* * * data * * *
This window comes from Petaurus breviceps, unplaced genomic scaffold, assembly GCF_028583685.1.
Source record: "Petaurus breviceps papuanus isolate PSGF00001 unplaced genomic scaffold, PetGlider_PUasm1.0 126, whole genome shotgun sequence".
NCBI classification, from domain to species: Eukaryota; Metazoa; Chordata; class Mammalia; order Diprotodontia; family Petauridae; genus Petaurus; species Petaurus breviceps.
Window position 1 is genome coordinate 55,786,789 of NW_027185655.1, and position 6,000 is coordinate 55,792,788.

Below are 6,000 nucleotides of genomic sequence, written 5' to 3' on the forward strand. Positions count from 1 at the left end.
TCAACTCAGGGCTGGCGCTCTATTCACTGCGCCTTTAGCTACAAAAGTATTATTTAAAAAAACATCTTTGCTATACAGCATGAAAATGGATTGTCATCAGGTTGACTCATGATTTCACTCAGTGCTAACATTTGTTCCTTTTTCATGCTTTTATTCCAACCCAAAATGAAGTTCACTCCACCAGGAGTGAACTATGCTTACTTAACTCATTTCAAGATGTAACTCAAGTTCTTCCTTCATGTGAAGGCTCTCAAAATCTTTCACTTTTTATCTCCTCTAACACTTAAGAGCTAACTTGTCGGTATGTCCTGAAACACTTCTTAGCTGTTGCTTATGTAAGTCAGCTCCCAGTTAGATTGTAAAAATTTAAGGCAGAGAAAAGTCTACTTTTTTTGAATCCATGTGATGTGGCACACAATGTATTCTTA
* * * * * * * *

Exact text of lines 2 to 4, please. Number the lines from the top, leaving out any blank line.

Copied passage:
Source record: "Petaurus breviceps papuanus isolate PSGF00001 unplaced genomic scaffold, PetGlider_PUasm1.0 126, whole genome shotgun sequence".
NCBI classification, from domain to species: Eukaryota; Metazoa; Chordata; class Mammalia; order Diprotodontia; family Petauridae; genus Petaurus; species Petaurus breviceps.
Window position 1 is genome coordinate 55,786,789 of NW_027185655.1, and position 6,000 is coordinate 55,792,788.